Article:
can i feed the birds again 2022

The Wild Bird Feeding Institute has been diligently monitoring the outbreak of the Highly Pathogenic Avian Influenza virus [HPAI A(H5N1)] outbreak in the United States and Canada. The risk of transmission to humans is very low; there have been no reported human cases in the U.S. So far, there is no evidence that the disease is spread by bird feeders, but experts are advising hobbyists to air on the side of caution.

READ: Jenna McCullough, WBFI Partnered Researcher on What is bird flu and how does it spread?

“We advise doing everything we can to try and help our wild bird populations in these unprecedented times.” One thing to think about is not encouraging birds to congregate at locations like bird baths or feeders because the science is unsure of the songbirds’ involvement in the current H5N1 outbreak. These are locations where people could easily exchange things like viruses with one another, according to Hall.

“The USDA APHIS maintains a robust, multiyear surveillance program that periodically checks for the presence of avian influenza in wild birds, including flocks of songbirds and other species that are frequently found near humans, like rock pigeons and mourning doves. Lenoch stated that as of now in 2022, the HPAI strain has been found in 763 wild birds, with the exception of one songbird, an American Crow in North Dakota.

However, as noted by Allaboutbirds, the National Wildlife Disease Program has not released any official recommendations regarding the removal of bird feeders. org. According to Dr. Julianna Lenoch, director of the U. S. There is currently very little chance of an outbreak among wild songbirds, according to the Department of Education’s APHIS National Wildlife Disease Program, but owners of domestic poultry, such as backyard hens, should remove any feeders to stop the spread of HPAI.

These are the kinds of wild birds that were discovered to have HPAI this year, per the USDA. You can see a state-by-state map here.

The H5N1 strain of avian influenza, or HPAI, is spreading among wild birds, experts warn.

READ: WBFI Associated Researcher Jenna McCullough on What Is Bird Flu and How Does It Spread?

Leading authorities are collaborating with the Wild Bird Feeding Institute to provide members with updates on matters pertaining to the pastime of bird feeding. Our top priorities are the welfare of wildlife, and we have been keeping a careful eye on the Highly pathogenic avian influenza (HPAI) A(H5) viruses that have been found in U S. wild aquatic birds, backyard or hobby flocks, and commercial poultry starting in January 2022  Download WBFI’s press release here from April 1, 2022.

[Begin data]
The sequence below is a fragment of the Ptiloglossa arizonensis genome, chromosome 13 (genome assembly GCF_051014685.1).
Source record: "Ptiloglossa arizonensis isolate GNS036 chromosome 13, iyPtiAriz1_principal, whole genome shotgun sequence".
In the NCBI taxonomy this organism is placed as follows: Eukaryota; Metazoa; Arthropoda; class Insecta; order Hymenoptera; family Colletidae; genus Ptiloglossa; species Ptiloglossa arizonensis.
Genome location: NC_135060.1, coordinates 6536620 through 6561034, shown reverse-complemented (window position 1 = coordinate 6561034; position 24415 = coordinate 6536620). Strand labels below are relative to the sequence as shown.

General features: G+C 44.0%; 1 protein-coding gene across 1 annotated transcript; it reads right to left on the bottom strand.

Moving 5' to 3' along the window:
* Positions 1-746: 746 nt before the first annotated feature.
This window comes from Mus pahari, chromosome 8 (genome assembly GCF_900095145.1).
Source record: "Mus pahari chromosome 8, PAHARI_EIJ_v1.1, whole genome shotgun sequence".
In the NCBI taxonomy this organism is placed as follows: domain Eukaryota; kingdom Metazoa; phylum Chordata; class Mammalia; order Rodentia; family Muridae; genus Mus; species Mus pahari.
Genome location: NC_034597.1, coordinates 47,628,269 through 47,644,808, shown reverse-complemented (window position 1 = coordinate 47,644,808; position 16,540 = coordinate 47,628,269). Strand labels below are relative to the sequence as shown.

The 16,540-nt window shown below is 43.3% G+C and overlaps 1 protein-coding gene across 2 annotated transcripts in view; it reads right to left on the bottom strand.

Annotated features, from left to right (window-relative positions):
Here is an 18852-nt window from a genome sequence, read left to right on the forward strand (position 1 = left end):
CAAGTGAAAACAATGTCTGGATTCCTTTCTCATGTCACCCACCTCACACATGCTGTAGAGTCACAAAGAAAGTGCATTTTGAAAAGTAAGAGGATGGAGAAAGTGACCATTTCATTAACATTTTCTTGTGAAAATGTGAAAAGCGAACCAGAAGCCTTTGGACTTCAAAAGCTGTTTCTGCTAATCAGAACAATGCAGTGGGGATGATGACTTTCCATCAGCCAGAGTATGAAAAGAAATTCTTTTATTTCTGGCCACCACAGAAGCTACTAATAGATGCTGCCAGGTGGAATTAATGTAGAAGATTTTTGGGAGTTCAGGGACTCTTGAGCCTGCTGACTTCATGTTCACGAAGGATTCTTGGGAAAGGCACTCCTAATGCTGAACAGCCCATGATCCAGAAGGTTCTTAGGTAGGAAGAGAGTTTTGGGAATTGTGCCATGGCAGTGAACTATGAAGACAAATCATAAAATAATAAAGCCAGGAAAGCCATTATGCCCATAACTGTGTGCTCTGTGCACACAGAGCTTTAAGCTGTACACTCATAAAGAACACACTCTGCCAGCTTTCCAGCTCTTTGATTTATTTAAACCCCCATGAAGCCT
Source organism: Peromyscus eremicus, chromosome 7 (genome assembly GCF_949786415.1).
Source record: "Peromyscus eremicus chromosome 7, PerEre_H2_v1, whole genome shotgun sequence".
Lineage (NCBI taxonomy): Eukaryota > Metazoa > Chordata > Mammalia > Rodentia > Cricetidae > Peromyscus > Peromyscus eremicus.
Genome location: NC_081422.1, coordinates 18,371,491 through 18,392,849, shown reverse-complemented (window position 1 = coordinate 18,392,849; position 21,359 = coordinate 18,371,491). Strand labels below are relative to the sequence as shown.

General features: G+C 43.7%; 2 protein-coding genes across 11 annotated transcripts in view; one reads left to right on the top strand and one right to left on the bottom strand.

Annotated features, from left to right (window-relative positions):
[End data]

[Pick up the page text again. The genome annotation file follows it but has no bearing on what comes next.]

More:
Since January 2022, WBFI has been closely monitoring the situation and acting on recommendations from the governments of the United States and Canada, our affiliated organizations, and conservation/wildlife agencies. Here is what we recommend based on the information we have so far; please note that this may change as the situation evolves; we will update as soon as possible and let you know when it is ok to put them back up if the following conditions below apply to you. Some people are suggesting the temporary removal of feeders. Does this apply to you?

Now, news organizations have reported on a Facebook post from the University of Minnesota’s Raptor Center urging enthusiasts to remove feeders. Dr. Victoria Hall has consented to meet with WBFI personnel in order to make sure that we are doing everything within our power to support the birds during this difficult period and that our members and customers are receiving accurate, scientific information. Until then, WBFI has the following information thus far: READ MORE

The Highly Pathogenic Avian Influenza virus [HPAI A(H5N1)] outbreak in the United States and Canada has been closely observed by the Wild Bird Feeding Institute. There is very little chance of transmission to humans; no human cases have been reported in the U S. Although there is currently no proof that bird feeders transmit the illness, experts advise enthusiasts to err on the side of caution.


Can I put bird feeders back out 2022?

The United States Department of Agriculture reports that “Removing backyard feeders is not something the USDA specifically recommends preventing avian influenza unless you also take care of poultry.”

Is it OK to feed the birds now?

Should I feed birds year-round? It’s not necessary. Bird feeding is most helpful when birds need the most energy, such as during temperature extremes, migration and in late winter or early spring, when natural seed sources are depleted. Most birds don’t need your help in the summer.

Is it OK to put bird feeders back up?

However, removing backyard feeders is not somethings USDA specifically recommends to prevent avian influenza unless you also take care of poultry. People who care for poultry should prevent contact between wild birds and poultry by removing sources of food, water, and shelter that attract wild birds.

When can I start feeding the birds again?

Ideal time to start cold-weather seed feeding
Northern U.S. states
Mid September
Pacific Northwest
Early October
Rocky Mountain States
Late September